In North America, indigenous tribes held captives through warfare as slaves before and during the European Colonial period. When colonists arrived, indigenous peoples became part of the slave economy along with the African slaves. Sometimes, where indigenous peoples adapted to white culture, some tribes even owned African slaves.

Slavery in Latin America existed within indigenous civilizations, including the Maya and Aztec.


Since the European Colonial System began, Europeans dominated the international slave trade by surpassing the Arab world in slave traffic to the Americas.

 The Atlantic Slave trade which transported African people to the Americas existed from the 16th to 19th century.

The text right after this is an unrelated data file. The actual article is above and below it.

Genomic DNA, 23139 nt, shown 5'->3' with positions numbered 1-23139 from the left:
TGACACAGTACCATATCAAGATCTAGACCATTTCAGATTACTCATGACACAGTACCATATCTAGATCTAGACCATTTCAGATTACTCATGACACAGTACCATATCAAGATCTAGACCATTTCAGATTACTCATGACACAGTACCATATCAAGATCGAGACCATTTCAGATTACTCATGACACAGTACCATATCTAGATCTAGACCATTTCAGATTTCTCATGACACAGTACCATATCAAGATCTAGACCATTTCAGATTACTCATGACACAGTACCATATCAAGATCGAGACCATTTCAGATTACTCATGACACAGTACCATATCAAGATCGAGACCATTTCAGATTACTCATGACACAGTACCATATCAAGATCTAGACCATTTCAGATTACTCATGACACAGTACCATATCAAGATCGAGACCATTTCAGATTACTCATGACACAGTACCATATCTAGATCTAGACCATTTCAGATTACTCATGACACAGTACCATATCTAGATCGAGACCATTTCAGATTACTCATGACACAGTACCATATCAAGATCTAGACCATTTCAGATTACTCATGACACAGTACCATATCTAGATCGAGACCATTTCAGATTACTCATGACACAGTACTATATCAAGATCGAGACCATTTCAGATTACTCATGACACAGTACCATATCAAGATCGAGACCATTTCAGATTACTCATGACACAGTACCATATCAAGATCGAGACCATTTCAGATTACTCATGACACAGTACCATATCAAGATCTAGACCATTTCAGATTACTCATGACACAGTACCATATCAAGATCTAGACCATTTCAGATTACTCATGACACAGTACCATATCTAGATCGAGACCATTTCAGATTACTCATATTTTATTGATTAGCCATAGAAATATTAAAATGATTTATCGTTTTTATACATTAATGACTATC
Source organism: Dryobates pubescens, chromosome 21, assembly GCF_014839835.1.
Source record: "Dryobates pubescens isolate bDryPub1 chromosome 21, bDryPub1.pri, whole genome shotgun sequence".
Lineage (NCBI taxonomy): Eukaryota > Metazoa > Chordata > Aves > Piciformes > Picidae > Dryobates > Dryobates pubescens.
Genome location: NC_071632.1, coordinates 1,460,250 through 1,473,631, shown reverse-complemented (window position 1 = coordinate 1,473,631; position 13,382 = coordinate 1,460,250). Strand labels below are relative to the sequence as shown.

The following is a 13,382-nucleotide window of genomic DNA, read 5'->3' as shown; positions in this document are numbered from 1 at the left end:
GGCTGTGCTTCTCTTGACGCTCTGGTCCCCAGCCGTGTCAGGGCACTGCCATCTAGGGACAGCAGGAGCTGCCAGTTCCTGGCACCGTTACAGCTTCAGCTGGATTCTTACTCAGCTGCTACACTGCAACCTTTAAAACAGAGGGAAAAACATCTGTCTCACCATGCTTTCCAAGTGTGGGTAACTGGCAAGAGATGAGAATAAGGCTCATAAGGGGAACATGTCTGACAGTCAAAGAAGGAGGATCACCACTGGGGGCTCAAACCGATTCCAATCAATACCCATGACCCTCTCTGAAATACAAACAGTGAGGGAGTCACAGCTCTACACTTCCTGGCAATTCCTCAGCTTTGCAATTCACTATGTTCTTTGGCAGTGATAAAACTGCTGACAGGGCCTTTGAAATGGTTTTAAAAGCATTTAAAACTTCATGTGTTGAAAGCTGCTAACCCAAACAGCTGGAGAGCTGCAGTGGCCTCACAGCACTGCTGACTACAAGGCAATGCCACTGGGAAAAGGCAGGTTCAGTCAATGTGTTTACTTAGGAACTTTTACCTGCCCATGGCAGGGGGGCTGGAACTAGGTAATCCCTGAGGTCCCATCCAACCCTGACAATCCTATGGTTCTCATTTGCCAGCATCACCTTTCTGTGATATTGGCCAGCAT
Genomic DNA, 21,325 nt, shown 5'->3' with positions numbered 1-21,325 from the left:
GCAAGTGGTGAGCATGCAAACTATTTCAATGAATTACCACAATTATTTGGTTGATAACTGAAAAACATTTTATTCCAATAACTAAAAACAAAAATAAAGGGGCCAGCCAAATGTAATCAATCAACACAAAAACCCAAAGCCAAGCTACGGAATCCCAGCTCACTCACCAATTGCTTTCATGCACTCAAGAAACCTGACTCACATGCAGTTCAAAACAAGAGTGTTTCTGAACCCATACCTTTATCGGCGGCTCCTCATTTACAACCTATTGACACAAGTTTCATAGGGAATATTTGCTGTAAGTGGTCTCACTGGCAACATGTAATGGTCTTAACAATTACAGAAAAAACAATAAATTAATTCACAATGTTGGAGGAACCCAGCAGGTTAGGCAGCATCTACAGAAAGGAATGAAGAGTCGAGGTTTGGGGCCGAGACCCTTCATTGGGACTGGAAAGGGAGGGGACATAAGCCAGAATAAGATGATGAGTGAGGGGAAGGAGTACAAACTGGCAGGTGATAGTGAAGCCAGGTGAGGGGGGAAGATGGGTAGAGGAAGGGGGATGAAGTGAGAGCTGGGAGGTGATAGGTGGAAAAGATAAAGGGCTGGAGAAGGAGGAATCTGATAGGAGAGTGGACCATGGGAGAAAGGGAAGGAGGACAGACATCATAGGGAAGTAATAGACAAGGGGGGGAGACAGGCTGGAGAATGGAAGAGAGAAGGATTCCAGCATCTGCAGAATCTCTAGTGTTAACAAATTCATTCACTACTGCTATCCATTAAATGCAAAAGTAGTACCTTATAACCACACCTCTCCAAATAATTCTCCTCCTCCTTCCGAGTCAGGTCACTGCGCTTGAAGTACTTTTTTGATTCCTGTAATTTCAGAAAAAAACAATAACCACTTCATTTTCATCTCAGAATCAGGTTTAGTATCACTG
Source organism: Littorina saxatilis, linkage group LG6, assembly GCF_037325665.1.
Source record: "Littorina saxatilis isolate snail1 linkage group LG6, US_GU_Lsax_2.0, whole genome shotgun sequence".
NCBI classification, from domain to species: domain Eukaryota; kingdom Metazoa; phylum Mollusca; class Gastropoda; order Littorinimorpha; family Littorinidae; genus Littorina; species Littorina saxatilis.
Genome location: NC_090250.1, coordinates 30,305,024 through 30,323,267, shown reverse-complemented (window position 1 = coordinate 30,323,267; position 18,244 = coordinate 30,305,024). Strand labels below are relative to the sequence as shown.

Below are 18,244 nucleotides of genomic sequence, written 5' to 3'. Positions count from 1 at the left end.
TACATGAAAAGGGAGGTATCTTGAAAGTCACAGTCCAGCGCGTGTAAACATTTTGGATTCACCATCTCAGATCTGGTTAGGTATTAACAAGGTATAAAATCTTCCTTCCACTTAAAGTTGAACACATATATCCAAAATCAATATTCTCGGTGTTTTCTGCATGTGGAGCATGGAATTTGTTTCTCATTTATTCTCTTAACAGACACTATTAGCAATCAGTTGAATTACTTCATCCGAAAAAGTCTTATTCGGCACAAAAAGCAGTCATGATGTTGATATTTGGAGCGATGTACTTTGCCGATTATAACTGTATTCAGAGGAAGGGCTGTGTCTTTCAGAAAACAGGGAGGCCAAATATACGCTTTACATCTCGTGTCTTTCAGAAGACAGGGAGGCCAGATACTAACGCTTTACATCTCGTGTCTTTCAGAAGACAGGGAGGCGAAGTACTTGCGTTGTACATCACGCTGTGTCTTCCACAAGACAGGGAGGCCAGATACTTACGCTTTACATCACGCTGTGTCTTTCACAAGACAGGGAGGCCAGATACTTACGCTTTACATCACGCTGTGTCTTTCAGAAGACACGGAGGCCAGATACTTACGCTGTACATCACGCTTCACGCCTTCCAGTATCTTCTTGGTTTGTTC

In Australia, Aboriginal peoples lived a semi-nomadic life and did not have a system of slavery. However, since colonization began in 1788, slavery has existed in many forms. European settlement was based heavily on convicts from Britain and Ireland. Alongside the convict population, many Aboriginal Australians were forced into slave labour. Additionally, Australia also brought in unpaid labourers (another word for slaves) from the surrounding Pacific Islands, China, and India.

The 21st Century Slave Trade

As mentioned earlier in this article, some cultures still consider slavery legal and part of their cultural practice. For example, jihadist groups such as Boko Haram, and the Islamic State of Iraq, and the Levant (ISIL aka ISIS) have taken women and children into slavery. In 2015, the Islamic State posted a price list for women and children.